And finally, meet your working friends as often as possible. This will make you feel normal. Lunch dates, having coffee and happy hour are all good places to take the pulse of the working crowd, find out what’s the hot water-cooler topic. It’s also important to keep this most unpleasant reality tucked into the corner of your mind: you may need one of these folks to get you a job one day. Unless of course, you can make some money with your art.


23 June 2010

By any other name...

The roses...

...at the Volksgarten...

...across from Rathausplatz...

...on the Burgring...




...Western Hemisphere...

...planet earth...

...the solar system...

...the universe.


p.s. It's a long way from Grover's Corners

18 June 2010

Alas, poor Yorick, I knew him well...

It's possible that the following violates several copyright laws but that's certainly not the spirit I post a facsimile of this dark, weird and wonderful little book. I've been a fan of Edward Gorey for years and have purchased more than my fair share of his books, both for myself and others. If I had the opportunity to buy this one right now in a local bookstore, I would. My intent is simply to share something I love and hope that it tickles you as much as it does me. With any luck, I'll have created another Gorey fan or two by the end of this post. Enjoy.


16 June 2010

Ich Spreche Deutsch

I am living in Austria nearly a year now and haven’t progressed very far learning my German. I’m not too bad at restaurants. I can order a small glass of wine, a large glass of wine, or a bottle of wine in German. So I’ve got the basics covered. I won’t DIE due to my lack of language skills, at least not right away. Though if I stay here long enough liver failure might become a problem. But surely by that time I’ll have at least mastered a few more language tricks.

Ich spreche Deutsch. Which technically is not entirely true. Ich lerne Deutsch. Slightly more true, but still a bit of a stretch. Ich lerne Deutsch langsam (I learn German slowly.) Getting closer to the truth here. Still, that sentence implies that I am adding to my German language skills bit by bit, which in turn implies I am working at it more than I am and from that you might infer I am simply too dense to absorb my lessons. Well, that last part is true anyway. I am not even sure if Ich lerne Deutsch is grammatically correct.

When I really want to impress I bring out the big guns. Entschuldigung, mein Deutsch ist nicht sehr gut. Which means Pardon me, my German is not very good. I say that so often that it is in the running, along with “I’d like a large glass of red wine, please” as my best German phrase.

When out and about on my own I try to do some mental exercises to hone my skills. But I usually can’t remember anything from my lessons. So I end up counting to myself in German.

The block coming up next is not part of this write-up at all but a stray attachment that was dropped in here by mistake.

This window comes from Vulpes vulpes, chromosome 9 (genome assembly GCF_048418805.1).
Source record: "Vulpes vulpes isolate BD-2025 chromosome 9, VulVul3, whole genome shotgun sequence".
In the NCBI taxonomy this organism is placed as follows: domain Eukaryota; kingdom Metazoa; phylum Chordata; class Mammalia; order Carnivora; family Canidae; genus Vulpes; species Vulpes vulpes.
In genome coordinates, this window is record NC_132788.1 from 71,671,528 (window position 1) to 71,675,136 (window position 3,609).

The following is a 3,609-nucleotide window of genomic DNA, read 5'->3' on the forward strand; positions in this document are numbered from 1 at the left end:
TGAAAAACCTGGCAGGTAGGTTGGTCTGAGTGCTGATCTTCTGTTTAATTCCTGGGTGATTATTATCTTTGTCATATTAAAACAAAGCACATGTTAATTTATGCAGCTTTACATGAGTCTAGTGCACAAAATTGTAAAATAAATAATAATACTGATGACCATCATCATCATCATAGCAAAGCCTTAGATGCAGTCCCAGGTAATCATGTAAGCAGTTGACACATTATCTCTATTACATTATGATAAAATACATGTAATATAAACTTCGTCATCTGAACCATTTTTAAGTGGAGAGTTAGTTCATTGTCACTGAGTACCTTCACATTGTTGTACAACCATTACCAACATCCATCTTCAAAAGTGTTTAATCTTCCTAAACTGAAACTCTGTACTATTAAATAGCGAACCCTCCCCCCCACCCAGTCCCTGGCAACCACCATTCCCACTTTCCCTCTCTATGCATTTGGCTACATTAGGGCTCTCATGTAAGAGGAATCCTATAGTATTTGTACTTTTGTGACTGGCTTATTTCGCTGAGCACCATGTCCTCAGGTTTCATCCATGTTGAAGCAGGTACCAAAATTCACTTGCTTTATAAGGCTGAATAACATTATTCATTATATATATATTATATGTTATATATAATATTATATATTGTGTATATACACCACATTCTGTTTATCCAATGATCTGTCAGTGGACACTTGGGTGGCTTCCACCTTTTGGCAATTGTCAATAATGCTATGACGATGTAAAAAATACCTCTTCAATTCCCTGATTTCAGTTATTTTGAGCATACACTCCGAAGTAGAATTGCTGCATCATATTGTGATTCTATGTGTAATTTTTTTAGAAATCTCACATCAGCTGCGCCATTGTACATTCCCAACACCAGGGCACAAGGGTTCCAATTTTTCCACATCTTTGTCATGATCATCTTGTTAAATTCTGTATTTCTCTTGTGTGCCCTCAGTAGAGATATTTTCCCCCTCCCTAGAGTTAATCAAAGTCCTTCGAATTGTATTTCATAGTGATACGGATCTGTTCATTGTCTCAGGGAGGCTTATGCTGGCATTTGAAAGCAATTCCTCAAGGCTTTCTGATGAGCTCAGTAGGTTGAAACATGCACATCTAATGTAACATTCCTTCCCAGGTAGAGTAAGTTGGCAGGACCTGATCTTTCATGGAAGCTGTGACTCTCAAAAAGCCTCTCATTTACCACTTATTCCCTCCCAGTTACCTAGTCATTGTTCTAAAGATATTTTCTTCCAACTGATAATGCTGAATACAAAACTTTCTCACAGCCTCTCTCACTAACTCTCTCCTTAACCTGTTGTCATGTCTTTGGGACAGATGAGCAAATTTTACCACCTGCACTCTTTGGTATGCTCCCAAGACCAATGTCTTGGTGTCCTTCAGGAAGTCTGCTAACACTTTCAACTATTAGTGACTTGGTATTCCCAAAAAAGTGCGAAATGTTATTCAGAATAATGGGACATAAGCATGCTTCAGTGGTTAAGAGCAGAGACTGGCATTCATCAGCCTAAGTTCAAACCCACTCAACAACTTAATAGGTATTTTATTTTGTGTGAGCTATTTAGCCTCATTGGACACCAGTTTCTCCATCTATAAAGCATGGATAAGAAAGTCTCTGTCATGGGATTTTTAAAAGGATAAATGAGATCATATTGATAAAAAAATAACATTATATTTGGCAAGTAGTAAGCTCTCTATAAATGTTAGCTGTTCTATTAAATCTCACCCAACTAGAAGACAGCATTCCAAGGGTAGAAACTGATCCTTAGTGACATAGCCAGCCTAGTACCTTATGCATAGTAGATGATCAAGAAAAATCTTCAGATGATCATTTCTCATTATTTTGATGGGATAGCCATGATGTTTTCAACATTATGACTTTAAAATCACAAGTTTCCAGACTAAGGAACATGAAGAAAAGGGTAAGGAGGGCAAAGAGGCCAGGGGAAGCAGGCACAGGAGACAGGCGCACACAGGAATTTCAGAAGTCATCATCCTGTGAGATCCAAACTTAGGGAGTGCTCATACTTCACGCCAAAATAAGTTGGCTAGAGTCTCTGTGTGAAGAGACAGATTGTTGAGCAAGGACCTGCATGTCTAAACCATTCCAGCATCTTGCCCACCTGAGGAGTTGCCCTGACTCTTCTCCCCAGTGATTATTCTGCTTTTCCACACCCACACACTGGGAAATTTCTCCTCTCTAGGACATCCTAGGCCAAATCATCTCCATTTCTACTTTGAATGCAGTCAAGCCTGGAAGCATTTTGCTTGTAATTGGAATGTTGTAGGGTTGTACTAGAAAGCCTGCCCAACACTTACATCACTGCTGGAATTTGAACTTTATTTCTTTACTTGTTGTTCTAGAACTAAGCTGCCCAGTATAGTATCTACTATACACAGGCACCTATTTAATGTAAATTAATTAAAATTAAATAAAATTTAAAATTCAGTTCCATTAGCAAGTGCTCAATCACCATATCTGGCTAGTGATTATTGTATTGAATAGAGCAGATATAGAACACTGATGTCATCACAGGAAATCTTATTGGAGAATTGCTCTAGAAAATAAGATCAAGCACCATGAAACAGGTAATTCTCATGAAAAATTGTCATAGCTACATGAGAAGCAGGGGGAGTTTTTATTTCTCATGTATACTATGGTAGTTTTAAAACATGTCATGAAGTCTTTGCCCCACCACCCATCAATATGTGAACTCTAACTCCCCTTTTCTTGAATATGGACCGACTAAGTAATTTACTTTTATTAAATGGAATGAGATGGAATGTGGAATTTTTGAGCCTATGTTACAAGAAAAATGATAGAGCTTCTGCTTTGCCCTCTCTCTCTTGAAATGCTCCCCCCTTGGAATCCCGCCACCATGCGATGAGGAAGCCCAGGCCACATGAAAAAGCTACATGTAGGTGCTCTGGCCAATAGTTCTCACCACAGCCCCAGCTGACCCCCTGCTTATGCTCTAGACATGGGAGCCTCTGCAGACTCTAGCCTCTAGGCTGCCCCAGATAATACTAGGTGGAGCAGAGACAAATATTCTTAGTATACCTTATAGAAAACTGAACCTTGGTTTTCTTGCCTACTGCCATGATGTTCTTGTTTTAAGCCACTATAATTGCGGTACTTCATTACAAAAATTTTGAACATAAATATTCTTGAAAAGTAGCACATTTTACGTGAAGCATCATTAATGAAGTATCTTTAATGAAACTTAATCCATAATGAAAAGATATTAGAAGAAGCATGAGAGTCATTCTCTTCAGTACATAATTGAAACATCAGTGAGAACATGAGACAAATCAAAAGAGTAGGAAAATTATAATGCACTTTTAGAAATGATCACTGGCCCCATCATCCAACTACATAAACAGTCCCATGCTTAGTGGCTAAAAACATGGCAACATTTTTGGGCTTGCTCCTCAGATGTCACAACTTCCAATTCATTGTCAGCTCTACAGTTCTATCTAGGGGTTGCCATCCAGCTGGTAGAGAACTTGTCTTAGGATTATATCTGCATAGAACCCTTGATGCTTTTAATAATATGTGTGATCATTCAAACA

Hey, it’s better than nothing.

The hitch is that I invariably end up counting out loud. And so I am the weird woman standing on the subway platform counting. I have become that unhinged lady that people shy away from; people glance at me nervously from the corners of their eyes as they edge in the opposite direction. Yeah, I have become THAT person.

The good thing about it is that almost nobody approaches and starts speaking German to me. Which is something you start to live in fear of when you are living in a foreign country and don’t speak the language. I am sure they are saying the simplest of statements like, “what time does the bus come?” Or “what lovely weather we are having!” Or “watch out for that unstable person mumbling to herself.” But when each of my inter-personal transactions is fretted over, practiced and planned for, when escape routes are navigated and pages dog-eared in my English to German dictionary…when all that is done before going out to pay my phone bill “what lovely weather we are having” is enough to send my spinning into a panic.

So now I just count out loud and sometimes even sway a little. If people assume I’m disturbed I might as well play along.

Just remember, if you pass a crazy person counting to herself at a bus stop don’t automatically assume she is deranged. She might just be learning the language.


13 June 2010

When you gotta go, you gotta go

Ladies' room, mens' room - okay, I got that one.

Handicap bathroom - yup, that's perfectly clear

Punch your baby in the stomach room?

10 June 2010

Welcome to the Arnold Inn

In the history of me not living in NY, I've had a lot of guests. And I love them all. I love the ones that arrive kids in tow (early to bed and early to rise!) giving The Hub and I the chance to show off our Aunting and Uncling skills. I also love the ones that just wanna drink and smoke cigarettes all night - appealing to my inner rock star.

I'm keen on the people that arrive with an agenda in hand and a list of sites to see and I admire the ones that aren't 100% sure what city they are visiting.